Dunn said he asked the youths to turn down the music and was threatened, claiming he saw the barrel of a gun sticking out of the Durango. Investigators did not find a weapon. Dunn fired 10 shots at the SUV. When he left the store, Dunn drove 40 miles to a bed and breakfast in St. Augustine, where he walked his dog, ordered a pizza, then drank rum and cola. Apparently that’s how he deals with being “stunned and horrified,” since that’s how he later explained he felt. He also did not bother to call police and tell them what happened.
And still a jury couldn’t be convinced of his guilt.

So here’s my angry black man joke:

How many white men does it take to murder a black child?

None. A white man can’t murder a black child.

Not funny? I’m not laughing either …

November 21, 2013

So the debate in Black America is on, again: RGIII or Cam …

In barbershops from here to there, the question is asked, debated and argued: who’s the up-and-coming can’t-miss star or soon-to-be-National Football League star, Robert Griffin III of The Washington Franchise (I'm not using the nickname) or the Carolina Panther’s Cam Newton?

Wow, what a difference a few weeks make.

Last season, RGIII was the second coming … of … well, what Cam had been the year before – the Anointed One, The Greatest, the Future of Professional Football. Ask a brother today, and he/d say, RGII is … well, he’s a’right, but he ain’t all that.

Mind you, that’s the attitude most of Black America had about Cam last year as he struggled playing for a mediocre NFL franchise in a second-tier media market that got little national exposure. But a couple of years ago? Well, that was when Cam, a first-round draft pick from Auburn with amazing skills and a NCAA championship under his belt, was the latest Anointed One, The Greatest, the Future of Football.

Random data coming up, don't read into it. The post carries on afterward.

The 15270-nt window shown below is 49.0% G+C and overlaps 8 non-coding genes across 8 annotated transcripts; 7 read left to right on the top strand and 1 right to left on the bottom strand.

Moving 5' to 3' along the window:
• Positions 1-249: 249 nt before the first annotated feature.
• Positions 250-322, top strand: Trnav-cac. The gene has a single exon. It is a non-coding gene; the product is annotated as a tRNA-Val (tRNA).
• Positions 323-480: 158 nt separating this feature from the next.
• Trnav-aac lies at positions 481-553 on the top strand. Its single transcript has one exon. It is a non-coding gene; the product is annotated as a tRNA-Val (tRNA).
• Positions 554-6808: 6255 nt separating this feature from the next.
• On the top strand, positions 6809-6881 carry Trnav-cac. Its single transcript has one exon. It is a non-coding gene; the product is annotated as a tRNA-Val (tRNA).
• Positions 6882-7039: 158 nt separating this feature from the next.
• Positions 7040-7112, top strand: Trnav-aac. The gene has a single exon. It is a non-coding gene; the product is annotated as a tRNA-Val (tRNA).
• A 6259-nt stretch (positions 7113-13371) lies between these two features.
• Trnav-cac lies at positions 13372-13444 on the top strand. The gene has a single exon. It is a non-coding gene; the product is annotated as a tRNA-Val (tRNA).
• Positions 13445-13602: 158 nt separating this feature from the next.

I’m not hating on the haters, I’m just saying. Because the truth is, I’m not surprised. We like our winners doing one thing: winning.

 Last year, it was RGIII. This year, it’s Cam. And so it goes. Of course, the conversation could focus on all the things that tie into success: how teammates are performing, is the team running plays that make best use of its strengths while exploiting the weaknesses of the opposition, and, of course, have they been just plain lucky? But, bump that, the real question is, who’s the better quarterback?

The conversation highlights one of the problems of our society: we want – no, we need – instantaneous gratification. History will tell us which was really the better quarterback, and factors within and beyond each man’s control will influence that determination -- the type of line he played behind, the strength of his team’s defense, the strength of his division, injuries to himself and teammates. But we don’t want to wait for history to decide.